The major invasive surgical technique is a glaucoma filtration procedure called trabeculectomy. In this procedure, the surgeon makes an opening by removing a small section of the trabecular meshwork, the eye's drain. By penetration of the sclera, the anterior chamber is reached and aqueous fluid can be released to a subconjunctival space. This procedure is usually done under local anaesthesia. In some patients, surgery is about 80-90% effective in lowering pressure. Although trabeculectomy is a relatively safe surgical procedure, about 30-50% of patients develop cataracts within five years of surgery. Approximately 10-15% of patients require additional surgery.

Newer surgical techniques, such as viscocanalostomy and deep sclerectomy, avoid penetration of the trabecular meshwork (D H Johnson and M Johnson, Glaucoma surgery and aqueous outflow: how does non-penetrating glaucoma surgery work?, Arch Ophthalmol (2002) 120(1):67-70). In viscocanalostomy, highly viscous hyaluronic acid compositions are used to prevent healing and postoperative scarring of the channel that is formed within the tissue. This procedure reduces complications seen with trabeculectomy. Viscocanalostomy involves creation of a large scleral flap (after conjunctival opening) of about one third of the scleral thickness: performing a second scleral excision inside the first flap up to a thin scleral layer covering the choroid; preparation of this flap into the roof of Schlemm (unroofing) and into the cornea, thus creating a “Descemet's window”; expanding Schlemm's canal with hyaluronic acid; and suturing of the first scleral flap. The many steps make the procedure difficult and time-consuming.

In a minority of patients, various types of drainage implants, made of inter alia metal, plastics, silicon or collagen, are inserted. These may help avoiding inflammation and scar formation that prevent successful drainage of the aqueous fluid.

Optionally, healing of the created channel and scar formation may be prevented by addition of chemicals, such as Mitomycin C and 5-fluorouracil (5-FU).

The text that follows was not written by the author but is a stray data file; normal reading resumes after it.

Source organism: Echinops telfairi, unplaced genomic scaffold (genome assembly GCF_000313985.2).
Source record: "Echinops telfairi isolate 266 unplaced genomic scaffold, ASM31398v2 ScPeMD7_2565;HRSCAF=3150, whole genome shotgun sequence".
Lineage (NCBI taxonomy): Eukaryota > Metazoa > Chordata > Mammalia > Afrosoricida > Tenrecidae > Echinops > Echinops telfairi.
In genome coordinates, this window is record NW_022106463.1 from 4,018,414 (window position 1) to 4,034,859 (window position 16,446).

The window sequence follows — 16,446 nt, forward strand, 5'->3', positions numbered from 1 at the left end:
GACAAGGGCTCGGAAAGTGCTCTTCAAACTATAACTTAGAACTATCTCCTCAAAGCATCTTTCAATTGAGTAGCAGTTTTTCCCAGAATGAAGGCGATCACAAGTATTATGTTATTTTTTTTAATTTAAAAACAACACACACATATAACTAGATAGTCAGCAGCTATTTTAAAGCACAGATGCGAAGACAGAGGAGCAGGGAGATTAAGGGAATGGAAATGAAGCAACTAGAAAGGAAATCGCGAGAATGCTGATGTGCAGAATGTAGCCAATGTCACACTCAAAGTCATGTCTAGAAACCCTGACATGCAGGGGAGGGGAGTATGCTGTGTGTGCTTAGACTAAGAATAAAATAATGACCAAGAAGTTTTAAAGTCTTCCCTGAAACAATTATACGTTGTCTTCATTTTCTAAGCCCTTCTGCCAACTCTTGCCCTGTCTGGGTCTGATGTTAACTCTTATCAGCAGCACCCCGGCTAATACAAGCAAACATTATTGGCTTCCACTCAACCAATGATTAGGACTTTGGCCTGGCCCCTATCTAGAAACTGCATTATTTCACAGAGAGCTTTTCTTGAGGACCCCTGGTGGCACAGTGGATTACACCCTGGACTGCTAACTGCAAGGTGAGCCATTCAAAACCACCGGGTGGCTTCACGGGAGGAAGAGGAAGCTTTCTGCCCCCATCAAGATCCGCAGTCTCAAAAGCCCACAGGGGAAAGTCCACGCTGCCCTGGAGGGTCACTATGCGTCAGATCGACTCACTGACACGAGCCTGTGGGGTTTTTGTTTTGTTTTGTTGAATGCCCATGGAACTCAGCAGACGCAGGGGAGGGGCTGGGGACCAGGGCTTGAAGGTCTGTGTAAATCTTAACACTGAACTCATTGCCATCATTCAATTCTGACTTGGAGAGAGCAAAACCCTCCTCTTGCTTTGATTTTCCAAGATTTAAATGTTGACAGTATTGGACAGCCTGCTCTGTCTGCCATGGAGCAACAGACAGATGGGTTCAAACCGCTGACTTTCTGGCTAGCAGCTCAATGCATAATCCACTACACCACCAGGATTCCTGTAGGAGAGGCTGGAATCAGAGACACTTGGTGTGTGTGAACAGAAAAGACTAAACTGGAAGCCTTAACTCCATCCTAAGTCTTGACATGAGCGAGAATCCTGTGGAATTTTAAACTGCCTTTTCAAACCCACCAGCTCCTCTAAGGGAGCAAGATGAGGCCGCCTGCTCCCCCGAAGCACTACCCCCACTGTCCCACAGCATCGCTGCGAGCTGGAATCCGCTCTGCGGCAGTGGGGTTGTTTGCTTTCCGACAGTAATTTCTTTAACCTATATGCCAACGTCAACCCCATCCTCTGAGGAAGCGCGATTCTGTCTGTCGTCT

US patent application publication 2002/0072673 A1 and U.S. Pat. Nos. 5,360,399 and 6,375,642 B1 are concerned with viscocanalostomy.

U.S. Pat. No. 6,558,342 B1 discloses an intraocular tube, which upon implantation may be used to inject fluid or viscoelastic material into to the anterior chamber or under the conjunctiva.

U.S. Pat. No. 6,142,969 discloses implantation of a fluid shunting device into the anterior chamber. During the procedure, a channel is created, which optionally is filled temporarily with a viscoelastic substance to prevent backflow of aqueous humour before the device is inserted.

U.S. Pat. No. 5,360,425 discloses insertion of a needle to the subconjunctival space and infusion of a fluid, such as sodium hyaluronate. Thereafter, a fistula is created by ablation of the sclera employing laser pulses from an optic fibre.

U.S. Pat. No. 4,955,883 discloses that a fistula can be perpetuated in the sclera using a combination of goniopuncture and cauterisation. During this procedure, the anterior chamber can be filled with a viscoelastic material.

U.S. Pat. No. 4,716,154 discloses that a gel of cross-linked hyaluronic acid can be used as a substitute for vitreous humour. U.S. Pat. No. 5,092,837 discloses that a viscoelastic substance can be instilled in the anterior chamber to prevent collapse during insertion of a permanent implant. U.S. Pat. No. 5,811,453 discloses that injection of viscoelastic materials in the anterior chamber ameliorates inflammatory conditions resulting from glaucoma filtration surgery.